I'm taking the course computer networks and we currently had our second lecture. We got the following question:

What are the differences between integrity and confidentiality of a message? Is confidentiality possible without integrity? What about integrity without confidentiality? Explain.

From what I understand the main difference between confidentiality and integrity is that "confidentiality" should prevent from spying on the message / intruders. And "integrity" is to ensure that the original message hasn't been altered in any way (modification/deletion/insertion).

What I'm unsure about: Does confidentiality mean that a possible interuder can't decode the ciphertext, or does this mean he can't even intercept the cipher?

To the two questions about the dependecies of integrity and confidentiality: At first I thought: If an intruder can't intercept the message (break confidentiality), there's no way he can alter the message in any way (break integrity). But the more I think about that, the less certain I become. Especially when I think about deletion of a message.

Thanks a lot in advance for clearing things up.

P.S: I hope "confidentiality" and "integrity" are the right terms in English. We learned "Vertraulichkeit" & "Integrität" in German.

  • $\begingroup$ "Confidentiality" usually means that that attacker can't decode the ciphertext. We rarely talk about the attacker being unable to intercept a message. $\endgroup$ Commented Sep 26, 2017 at 22:03

1 Answer 1


Confidentiality means that only the sender and receiver know the message. We ensure confidentiality by encrypting the message.

Integrity roughly means that the message being sent cannot be modified in transit. In more detail, it means that there is a way for the receiver to check that the message has not been tampered with. We ensure integrity by adding a hash or checksum to the message.

The two properties are completely independent:

  • Confidentiality without integrity: Suppose I am sending you a cryptographic key, encrypted using a key we share. An attacker replaces the message with garbage having the same format. You will not notice any difference. The attacker has no way to read the original message, but they can modify it without you knowing it.

  • Integrity without confidentiality: I can send you a signed message by encrypting a hash of the message using my private key. Anybody can verify that the hash matches the message using my public key, but I'm the only person who can sign it. There is no way to modify the message without invalidating the signature, but the message itself is free for all to see.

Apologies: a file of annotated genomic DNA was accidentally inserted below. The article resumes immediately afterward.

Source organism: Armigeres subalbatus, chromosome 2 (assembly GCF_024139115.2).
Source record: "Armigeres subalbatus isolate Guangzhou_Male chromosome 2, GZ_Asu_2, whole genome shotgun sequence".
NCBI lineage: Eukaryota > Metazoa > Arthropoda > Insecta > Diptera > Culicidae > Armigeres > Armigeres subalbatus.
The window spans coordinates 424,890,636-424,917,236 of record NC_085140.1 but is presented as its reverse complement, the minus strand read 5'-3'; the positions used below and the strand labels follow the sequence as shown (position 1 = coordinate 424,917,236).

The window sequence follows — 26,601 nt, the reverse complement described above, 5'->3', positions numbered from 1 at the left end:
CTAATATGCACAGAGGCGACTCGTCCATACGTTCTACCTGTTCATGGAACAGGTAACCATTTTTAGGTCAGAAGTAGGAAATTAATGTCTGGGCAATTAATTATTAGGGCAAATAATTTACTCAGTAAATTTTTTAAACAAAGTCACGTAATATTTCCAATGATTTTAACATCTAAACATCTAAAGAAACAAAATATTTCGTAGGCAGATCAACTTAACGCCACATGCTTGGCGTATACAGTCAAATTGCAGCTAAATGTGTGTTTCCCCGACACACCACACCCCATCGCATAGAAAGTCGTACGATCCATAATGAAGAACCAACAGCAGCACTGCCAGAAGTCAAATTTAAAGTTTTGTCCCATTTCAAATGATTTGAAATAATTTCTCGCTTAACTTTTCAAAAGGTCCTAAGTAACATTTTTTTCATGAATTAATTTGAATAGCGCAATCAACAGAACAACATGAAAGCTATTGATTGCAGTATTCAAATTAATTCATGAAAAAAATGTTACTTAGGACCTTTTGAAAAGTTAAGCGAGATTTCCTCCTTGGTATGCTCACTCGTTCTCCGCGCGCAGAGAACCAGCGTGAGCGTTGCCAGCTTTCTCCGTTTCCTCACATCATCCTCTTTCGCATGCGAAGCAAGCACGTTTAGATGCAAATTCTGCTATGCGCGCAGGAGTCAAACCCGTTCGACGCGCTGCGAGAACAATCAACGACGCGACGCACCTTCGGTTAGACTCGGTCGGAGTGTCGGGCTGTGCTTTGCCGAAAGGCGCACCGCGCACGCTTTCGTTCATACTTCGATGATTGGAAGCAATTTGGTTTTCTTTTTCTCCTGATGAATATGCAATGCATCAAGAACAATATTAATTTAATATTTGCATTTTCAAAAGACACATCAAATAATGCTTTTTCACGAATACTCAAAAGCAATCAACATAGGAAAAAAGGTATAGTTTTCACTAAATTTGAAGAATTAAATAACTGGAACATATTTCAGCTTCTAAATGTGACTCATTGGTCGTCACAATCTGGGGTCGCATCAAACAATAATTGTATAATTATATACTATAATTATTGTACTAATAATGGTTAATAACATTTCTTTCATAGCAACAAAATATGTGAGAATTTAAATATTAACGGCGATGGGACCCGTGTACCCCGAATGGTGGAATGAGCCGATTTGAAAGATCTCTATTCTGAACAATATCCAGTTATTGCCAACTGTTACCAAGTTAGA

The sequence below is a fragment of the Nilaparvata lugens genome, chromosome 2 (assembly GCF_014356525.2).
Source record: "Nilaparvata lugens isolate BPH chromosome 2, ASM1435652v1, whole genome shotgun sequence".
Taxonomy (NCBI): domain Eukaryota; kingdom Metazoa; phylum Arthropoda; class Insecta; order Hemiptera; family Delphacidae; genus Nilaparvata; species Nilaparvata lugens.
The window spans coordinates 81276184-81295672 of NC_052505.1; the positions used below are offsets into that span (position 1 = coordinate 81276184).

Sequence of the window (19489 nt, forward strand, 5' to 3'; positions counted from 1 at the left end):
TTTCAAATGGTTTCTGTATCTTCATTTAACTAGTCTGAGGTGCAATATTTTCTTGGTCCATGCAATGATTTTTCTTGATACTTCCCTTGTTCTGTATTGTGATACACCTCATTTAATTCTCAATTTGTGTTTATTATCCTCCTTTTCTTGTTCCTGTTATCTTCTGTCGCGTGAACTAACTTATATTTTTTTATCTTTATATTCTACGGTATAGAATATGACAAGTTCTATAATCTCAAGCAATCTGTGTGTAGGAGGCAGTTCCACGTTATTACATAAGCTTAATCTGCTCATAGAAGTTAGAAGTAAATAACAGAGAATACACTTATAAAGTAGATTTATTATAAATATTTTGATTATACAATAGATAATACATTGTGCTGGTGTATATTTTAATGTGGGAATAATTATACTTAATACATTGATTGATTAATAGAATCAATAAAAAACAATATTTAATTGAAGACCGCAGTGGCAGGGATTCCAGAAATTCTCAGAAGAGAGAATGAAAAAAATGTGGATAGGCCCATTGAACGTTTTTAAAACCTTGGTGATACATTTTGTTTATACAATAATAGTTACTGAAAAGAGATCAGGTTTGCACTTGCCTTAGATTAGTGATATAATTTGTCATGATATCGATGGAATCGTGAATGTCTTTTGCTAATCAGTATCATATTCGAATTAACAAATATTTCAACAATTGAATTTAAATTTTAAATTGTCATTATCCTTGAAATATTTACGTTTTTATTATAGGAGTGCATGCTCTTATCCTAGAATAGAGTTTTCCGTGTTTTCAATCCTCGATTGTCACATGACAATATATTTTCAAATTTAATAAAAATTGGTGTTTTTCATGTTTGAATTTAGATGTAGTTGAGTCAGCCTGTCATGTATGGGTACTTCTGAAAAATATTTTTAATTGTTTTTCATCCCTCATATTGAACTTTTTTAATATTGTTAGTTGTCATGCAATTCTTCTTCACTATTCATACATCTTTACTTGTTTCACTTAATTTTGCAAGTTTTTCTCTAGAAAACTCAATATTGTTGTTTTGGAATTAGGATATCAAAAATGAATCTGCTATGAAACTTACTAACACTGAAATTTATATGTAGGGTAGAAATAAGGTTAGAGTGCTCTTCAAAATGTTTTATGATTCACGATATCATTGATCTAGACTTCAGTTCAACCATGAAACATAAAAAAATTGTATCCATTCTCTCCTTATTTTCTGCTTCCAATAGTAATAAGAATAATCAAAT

• $\begingroup$ Signing is not encrypting a hash. Signing is not "encrypting using the private key". crypto.stackexchange.com/q/43894/351, crypto.stackexchange.com/q/2123/351 $\endgroup$
    – D.W.
    Commented Sep 27, 2017 at 7:17
  • $\begingroup$ If I gave a class in cryptography that's how I would describe it. You compute the hash of the message, and then you do something with it that requires the private key and only you can do it. If you don't like the name encryption you can substitute some other name (say, decryption). $\endgroup$ Commented Sep 27, 2017 at 7:29
  • $\begingroup$ I hear you. The operation that you do with it is not the same operation as encryption, nor is it the same operation as decryption. (It is the same only for RSA, and only for the textbook version of RSA -- i.e., the simplified version of RSA that is presented in textbooks, but isn't actually secure.) I know many teachers do teach it that way, but my personal impression is that it causes as much confusion as clarity. Anyway, it's a minor detail. $\endgroup$
    – D.W.
    Commented Sep 27, 2017 at 15:24
  • 1
    $\begingroup$ A nice addition would be to talk about how integrity and authentication interact. In a non-adversarial context, a checksum may be added to ensure integrity without providing any notion of authentication. In an adversarial context, of course, the attacker can simply replace the message entirely and calculate a new checksum. It may be worth emphasizing that you virtually never want confidentiality without integrity. Cryptographic protocols that skimp on the integrity aspect (even just partially in many cases) are often very broken. $\endgroup$ Commented Sep 27, 2017 at 23:30
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    $\begingroup$ As a simple example of the last, say I'm sending a message to General Alice: "The attack is coming from the east." I sign and encrypt it. Agent Mallory intercepts it, and while she doesn't know what it says, she imagines it will create confusion if she reroutes it, and so she sends it to General Bob who dutifully verifies its authenticity. In this case, though, we've lost the integrity of the intended recipient. If I had signed and encrypted, "General Alice, the attack is coming from the east," General Bob would not have been misled. $\endgroup$ Commented Sep 27, 2017 at 23:37

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